By Doyice Cotten
An Oregon appellate court (Howard v. Chimps, Inc., 2012 Ore. App. LEXIS 986) ruled that a waiver of liability signed by a student doing a college internship adequately protected the chimpanzee sanctuary from liability when the intern was attacked by a chimpanzee. In general, waivers signed by employees are deemed to be against public policy and are not enforceable because of the economic hold that the employer has over the employee.
The waiver appeared in the internship manual and was signed by the intern. Another significant factor was a disclaimer appearing on the bottom of each page of the intern manual which stated: “I know that the [defendant’s] company policies and other related documents do not form a contract of employment ….”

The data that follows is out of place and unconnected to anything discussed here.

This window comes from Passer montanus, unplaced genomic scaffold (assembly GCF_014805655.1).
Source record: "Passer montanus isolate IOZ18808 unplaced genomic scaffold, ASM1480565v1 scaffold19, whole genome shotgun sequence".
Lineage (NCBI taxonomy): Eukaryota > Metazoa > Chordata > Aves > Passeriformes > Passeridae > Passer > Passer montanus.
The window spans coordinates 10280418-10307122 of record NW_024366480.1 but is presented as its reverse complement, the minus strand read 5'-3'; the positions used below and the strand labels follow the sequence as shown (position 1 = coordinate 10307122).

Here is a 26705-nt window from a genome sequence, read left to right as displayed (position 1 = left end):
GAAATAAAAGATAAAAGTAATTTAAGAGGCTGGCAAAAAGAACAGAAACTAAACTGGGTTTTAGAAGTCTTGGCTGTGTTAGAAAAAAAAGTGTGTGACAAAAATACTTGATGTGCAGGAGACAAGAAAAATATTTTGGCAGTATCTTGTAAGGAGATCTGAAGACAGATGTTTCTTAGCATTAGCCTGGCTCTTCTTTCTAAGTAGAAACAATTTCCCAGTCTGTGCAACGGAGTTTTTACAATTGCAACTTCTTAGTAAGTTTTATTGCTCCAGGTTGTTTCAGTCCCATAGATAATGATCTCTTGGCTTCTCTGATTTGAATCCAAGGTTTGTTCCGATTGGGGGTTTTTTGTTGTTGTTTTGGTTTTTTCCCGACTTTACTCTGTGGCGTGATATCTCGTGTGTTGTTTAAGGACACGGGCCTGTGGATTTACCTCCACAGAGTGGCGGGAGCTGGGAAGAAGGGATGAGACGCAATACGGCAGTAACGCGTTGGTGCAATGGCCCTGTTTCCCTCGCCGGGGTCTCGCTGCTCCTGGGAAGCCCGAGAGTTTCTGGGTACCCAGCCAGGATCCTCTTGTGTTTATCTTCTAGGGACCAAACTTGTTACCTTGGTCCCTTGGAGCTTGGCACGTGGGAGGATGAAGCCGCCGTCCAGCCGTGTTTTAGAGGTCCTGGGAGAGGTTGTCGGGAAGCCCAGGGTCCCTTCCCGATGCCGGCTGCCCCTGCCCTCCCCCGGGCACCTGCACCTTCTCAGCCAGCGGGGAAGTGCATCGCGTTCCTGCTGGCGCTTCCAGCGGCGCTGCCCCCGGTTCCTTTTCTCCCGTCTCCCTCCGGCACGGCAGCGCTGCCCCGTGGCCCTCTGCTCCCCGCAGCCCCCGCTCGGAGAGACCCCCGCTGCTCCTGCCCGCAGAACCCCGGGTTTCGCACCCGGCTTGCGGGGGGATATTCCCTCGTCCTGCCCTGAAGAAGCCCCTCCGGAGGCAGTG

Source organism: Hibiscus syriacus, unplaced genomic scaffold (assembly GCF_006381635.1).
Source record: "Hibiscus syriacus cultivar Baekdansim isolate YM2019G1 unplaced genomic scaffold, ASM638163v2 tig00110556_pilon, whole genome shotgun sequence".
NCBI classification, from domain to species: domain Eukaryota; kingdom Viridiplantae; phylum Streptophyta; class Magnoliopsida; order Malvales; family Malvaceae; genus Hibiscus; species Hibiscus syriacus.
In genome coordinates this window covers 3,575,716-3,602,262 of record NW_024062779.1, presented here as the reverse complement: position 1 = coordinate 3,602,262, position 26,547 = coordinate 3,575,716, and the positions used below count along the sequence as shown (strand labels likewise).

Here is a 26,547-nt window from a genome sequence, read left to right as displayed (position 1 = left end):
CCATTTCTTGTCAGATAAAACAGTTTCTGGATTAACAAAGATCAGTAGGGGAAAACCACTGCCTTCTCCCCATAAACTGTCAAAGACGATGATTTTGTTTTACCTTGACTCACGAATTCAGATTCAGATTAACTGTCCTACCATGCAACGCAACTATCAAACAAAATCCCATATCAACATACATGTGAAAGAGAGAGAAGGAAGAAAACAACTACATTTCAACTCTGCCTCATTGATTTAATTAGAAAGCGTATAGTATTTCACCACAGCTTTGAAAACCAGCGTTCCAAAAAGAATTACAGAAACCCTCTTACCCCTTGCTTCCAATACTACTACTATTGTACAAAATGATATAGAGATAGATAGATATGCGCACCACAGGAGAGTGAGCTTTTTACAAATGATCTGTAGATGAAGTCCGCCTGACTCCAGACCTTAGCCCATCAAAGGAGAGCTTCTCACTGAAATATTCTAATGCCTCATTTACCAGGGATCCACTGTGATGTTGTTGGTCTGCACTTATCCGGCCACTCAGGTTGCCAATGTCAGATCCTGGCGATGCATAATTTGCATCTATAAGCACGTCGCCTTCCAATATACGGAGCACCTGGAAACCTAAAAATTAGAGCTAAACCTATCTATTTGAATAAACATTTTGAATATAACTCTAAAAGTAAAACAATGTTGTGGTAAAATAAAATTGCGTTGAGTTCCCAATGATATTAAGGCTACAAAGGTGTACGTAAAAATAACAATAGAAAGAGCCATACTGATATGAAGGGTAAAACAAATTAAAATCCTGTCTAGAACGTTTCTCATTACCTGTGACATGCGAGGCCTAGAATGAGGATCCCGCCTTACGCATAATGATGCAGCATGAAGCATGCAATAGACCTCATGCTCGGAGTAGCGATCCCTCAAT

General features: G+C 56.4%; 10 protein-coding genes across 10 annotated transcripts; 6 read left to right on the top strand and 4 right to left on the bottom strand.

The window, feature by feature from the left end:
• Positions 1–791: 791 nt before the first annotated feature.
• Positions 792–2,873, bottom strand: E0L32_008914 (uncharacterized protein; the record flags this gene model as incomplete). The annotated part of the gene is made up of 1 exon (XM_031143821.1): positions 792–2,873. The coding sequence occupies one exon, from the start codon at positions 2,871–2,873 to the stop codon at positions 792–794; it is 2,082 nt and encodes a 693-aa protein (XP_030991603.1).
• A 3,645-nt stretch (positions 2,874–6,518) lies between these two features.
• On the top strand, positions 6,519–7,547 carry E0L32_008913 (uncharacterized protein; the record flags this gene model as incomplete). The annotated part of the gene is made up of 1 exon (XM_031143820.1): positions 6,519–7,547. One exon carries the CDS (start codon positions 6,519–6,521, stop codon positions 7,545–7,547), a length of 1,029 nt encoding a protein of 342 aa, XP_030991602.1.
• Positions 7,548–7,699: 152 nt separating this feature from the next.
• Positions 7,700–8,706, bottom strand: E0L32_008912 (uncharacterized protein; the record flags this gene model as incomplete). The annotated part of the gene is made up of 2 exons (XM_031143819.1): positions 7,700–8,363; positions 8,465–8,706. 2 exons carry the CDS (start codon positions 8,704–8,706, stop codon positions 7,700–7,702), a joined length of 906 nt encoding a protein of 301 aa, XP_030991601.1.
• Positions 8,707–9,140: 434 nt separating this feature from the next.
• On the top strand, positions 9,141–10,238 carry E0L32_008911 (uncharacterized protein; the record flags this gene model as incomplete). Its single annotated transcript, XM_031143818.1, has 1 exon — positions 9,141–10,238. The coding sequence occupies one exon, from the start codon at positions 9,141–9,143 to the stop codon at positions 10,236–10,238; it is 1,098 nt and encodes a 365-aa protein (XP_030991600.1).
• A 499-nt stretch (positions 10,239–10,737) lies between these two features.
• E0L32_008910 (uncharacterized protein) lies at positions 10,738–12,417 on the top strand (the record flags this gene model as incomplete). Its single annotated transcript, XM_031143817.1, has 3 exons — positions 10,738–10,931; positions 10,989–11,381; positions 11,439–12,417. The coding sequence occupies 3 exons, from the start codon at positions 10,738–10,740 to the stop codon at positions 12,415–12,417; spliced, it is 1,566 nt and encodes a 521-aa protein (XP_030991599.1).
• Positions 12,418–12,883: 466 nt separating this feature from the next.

The intern claimed she was told she would never have contact with the animals. She made several allegations including negligence in failing to secure doors, thereby, allowing the chimp to gain entrance to the cage while she was inside doing chores.
The court held that the waiver constituted a valid contract and ruled in favor of the defendant. The employer/employee issue was not significant, in part, due to the disclaimer stating that the plaintiff was not an employee. From a risk management perspective, all businesses requiring waivers of interns might consider the inclusion of such a statement.